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Bernard Edwards, Tony Thompson, and Nile Rodgers were in Tokyo for the latest in a recent series of reunion concerts when Rodgers discovered his friend and ex-partner lying dead in his hotel room on April 18. By all accounts Edwards was feeling fine right up to the moment he went to bed the night before, when he complained of dizziness and nausea. The multitalented 43-year-old musician never woke up, leaving behind a wife, children, and a world of friends and fans.
"It's really the end of an era," mourned Alfa Anderson, one of the original Chic vocalists whose powerful unison harmonies helped define the group's style. "Bernard and Nile opened doors," adds Fenzi Thornton, still a top-ranked session singer and long a featured collaborator on Chic-affiliated projects. "Bernard was such a gentleman and normally so quiet about his talent that I don't think he ever really got his props. Both he and Nile led the group, but he was the one who really cracked the whip on the road and in the studio . . . and we all really respected him for that."
"He and Nile were trailblazers in so many respects," Alfa affirms. "What stands out most for me right now is Bernard's genuine love and enthusiasm for music as an art form . . . It was never just about money for him."
If it seems odd that money would not be the main consideration for a producer-songwriter whose first commercial singles as cofounder of the Chic Organization went gold and platinum, then you don't really remember Chic's era. Back in the late '70s opportunities for black producers were stereotyped and limited. The hit "Dance, Dance, Dance" was initially rejected three times by Atlantic because company execs thought the whole concept of a sophisticated, black, jazz and rock inflected dance band with a French name was too exotic in 1977. Chic's emphasis on stylized visuals, subversive lyrical subtexts, and musical hybridization displayed flamboyant New Wave sensibilities during a period when black acts were supposed to be anything but New Wave. Their ability to transfer that sensibility to outside productions as diverse as Sister Sledge, Debbie Harry, and Diana Ross was what broke them out of the r&b ghetto as freelance producers. Nile and Bernard made it fashionable for black producers to work on pop and rock acts, paving the way for similar crossover moves by Prince, Jam & Lewis, Foster & McElroy, and L.A. & Babyface.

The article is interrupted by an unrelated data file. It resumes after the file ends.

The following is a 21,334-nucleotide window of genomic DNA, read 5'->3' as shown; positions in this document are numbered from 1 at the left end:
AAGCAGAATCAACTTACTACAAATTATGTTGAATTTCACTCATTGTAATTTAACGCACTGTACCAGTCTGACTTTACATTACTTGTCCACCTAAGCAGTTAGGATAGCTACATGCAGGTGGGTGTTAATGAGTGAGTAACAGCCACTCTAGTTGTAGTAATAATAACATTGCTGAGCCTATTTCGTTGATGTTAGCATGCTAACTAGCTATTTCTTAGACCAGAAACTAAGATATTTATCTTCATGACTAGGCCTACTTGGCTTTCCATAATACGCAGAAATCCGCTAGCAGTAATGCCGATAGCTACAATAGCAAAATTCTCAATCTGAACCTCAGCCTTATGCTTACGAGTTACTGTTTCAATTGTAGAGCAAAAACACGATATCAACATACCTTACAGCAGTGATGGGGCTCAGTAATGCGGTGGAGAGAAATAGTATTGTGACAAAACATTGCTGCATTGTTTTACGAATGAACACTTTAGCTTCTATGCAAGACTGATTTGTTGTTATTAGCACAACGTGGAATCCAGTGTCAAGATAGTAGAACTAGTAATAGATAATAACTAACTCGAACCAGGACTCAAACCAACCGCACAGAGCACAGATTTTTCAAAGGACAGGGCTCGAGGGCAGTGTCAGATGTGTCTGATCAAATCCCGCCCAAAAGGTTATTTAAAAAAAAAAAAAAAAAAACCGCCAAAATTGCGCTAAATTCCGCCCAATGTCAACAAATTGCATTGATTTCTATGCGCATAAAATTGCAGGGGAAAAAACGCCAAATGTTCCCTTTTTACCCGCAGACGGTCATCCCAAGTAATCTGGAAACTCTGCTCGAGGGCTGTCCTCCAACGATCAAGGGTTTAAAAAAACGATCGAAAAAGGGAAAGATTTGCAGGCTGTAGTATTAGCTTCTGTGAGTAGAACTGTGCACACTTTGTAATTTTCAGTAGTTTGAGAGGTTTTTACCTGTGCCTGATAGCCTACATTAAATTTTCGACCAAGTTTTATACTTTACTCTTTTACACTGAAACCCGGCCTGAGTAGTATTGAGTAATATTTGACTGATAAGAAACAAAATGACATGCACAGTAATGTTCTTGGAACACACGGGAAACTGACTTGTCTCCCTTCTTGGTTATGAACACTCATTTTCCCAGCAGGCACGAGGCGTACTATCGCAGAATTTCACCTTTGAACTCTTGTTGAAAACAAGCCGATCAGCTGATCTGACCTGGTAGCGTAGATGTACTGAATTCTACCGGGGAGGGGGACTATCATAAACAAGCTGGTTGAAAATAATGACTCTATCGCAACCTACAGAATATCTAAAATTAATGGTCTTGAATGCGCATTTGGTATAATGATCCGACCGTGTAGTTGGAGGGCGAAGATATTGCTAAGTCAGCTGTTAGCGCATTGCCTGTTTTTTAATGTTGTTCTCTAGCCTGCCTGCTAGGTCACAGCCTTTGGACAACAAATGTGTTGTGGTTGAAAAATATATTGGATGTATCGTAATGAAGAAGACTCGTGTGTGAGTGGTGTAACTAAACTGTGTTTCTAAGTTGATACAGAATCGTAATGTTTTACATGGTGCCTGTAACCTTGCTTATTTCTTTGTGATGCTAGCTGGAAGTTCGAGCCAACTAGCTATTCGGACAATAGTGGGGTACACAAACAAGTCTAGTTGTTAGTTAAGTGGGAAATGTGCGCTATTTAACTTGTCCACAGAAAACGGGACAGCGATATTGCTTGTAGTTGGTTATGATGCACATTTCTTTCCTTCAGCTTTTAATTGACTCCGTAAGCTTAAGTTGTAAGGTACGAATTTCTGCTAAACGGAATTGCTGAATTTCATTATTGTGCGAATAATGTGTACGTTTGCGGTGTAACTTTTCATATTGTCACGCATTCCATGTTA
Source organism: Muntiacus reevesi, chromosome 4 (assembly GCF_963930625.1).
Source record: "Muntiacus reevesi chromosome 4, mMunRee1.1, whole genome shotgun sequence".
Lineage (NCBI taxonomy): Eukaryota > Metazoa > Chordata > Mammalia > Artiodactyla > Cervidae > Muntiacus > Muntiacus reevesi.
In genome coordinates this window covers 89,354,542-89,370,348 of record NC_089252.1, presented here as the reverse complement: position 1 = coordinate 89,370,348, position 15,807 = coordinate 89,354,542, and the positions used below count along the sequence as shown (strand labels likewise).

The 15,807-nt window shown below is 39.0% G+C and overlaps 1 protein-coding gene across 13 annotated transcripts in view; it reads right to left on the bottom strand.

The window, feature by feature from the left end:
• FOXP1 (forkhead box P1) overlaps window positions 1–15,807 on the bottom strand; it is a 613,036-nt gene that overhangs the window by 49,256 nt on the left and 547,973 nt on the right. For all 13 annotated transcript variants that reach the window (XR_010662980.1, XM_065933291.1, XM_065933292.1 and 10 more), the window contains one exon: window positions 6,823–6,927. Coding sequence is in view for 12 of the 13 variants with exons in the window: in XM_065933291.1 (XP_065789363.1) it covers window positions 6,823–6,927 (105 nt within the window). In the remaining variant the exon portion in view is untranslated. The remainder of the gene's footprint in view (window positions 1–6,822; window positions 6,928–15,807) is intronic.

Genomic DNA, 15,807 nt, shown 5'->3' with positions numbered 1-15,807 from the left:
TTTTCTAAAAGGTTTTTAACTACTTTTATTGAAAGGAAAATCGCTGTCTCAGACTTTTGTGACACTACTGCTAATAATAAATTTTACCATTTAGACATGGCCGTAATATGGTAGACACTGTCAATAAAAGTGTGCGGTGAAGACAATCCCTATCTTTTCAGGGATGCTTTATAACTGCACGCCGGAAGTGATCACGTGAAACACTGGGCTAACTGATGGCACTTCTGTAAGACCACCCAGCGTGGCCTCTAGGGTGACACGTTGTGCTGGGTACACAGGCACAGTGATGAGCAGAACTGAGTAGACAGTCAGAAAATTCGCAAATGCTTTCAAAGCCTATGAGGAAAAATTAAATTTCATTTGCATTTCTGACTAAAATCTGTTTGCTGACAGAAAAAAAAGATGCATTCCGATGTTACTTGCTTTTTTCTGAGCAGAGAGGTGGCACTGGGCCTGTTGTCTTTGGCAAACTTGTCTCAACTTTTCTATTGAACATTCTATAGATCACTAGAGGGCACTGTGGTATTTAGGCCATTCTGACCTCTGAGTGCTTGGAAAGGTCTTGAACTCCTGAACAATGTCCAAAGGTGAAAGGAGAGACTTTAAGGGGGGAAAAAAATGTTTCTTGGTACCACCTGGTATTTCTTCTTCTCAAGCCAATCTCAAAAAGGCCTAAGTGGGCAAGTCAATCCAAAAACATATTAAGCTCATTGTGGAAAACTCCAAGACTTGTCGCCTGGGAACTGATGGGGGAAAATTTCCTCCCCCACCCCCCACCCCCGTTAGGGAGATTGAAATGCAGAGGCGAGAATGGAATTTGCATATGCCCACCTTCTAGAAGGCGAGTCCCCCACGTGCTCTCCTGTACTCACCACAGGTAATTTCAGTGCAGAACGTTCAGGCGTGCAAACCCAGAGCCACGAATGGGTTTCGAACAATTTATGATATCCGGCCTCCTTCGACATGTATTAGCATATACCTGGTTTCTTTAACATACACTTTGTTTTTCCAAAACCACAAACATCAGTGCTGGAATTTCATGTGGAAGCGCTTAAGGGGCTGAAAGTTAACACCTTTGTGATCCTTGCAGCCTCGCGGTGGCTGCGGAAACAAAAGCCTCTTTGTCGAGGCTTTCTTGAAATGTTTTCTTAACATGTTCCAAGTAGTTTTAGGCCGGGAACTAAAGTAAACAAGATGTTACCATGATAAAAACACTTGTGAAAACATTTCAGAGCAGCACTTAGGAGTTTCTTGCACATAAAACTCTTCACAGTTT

When the Sugarhill Gang appropriated the "Good Times" instrumental for "Rapper's Delight," it was Edwards's percussive, attitudinal bass line they coveted -- a bass line that dictated the cadence and timbre of rappers' rhymes for the next three years. Whether building tension through the instrumental breaks on "Le Freak," enhancing the subtle menace implied by Debbie Harry's "Backfired," or adding swing to Robert Palmer's "Addicted to Love," Edwards's bass was always the emotional linchpin of all his productions, as well as their single most compelling element. Even Bob Marley was moved during his 1980 tour to mention Nile & 'Nard's production of "Upside Down" as the one disco tune whose universal popularity made him want to apply similar structural dynamics to reggae.
In 1985, when members of Duran Duran were working under Edwards on the first Power Station LP, John Taylor admitted that Bernard's sound was what first made him want to learn bass. Subsequently, Robert Palmer's biggest hit singles were produced by Edwards, including the Chic-influenced Jam & Lewis ditty "I Didn't Mean To Turn You On."
Just last year Palmer returned with the rest of the original Power Station lineup to the New York studio of the same name to complete a long-awaited follow-up. As the musical pendulum swings back toward live bands and mutant r&b, this collaborative futurock offering is probably Bernard Edwards's final contribution to that tradition. But his most important ideas on how best to enhance the mood and meaning of a song linger on.
Published in: Village Voice, 7 May 1996
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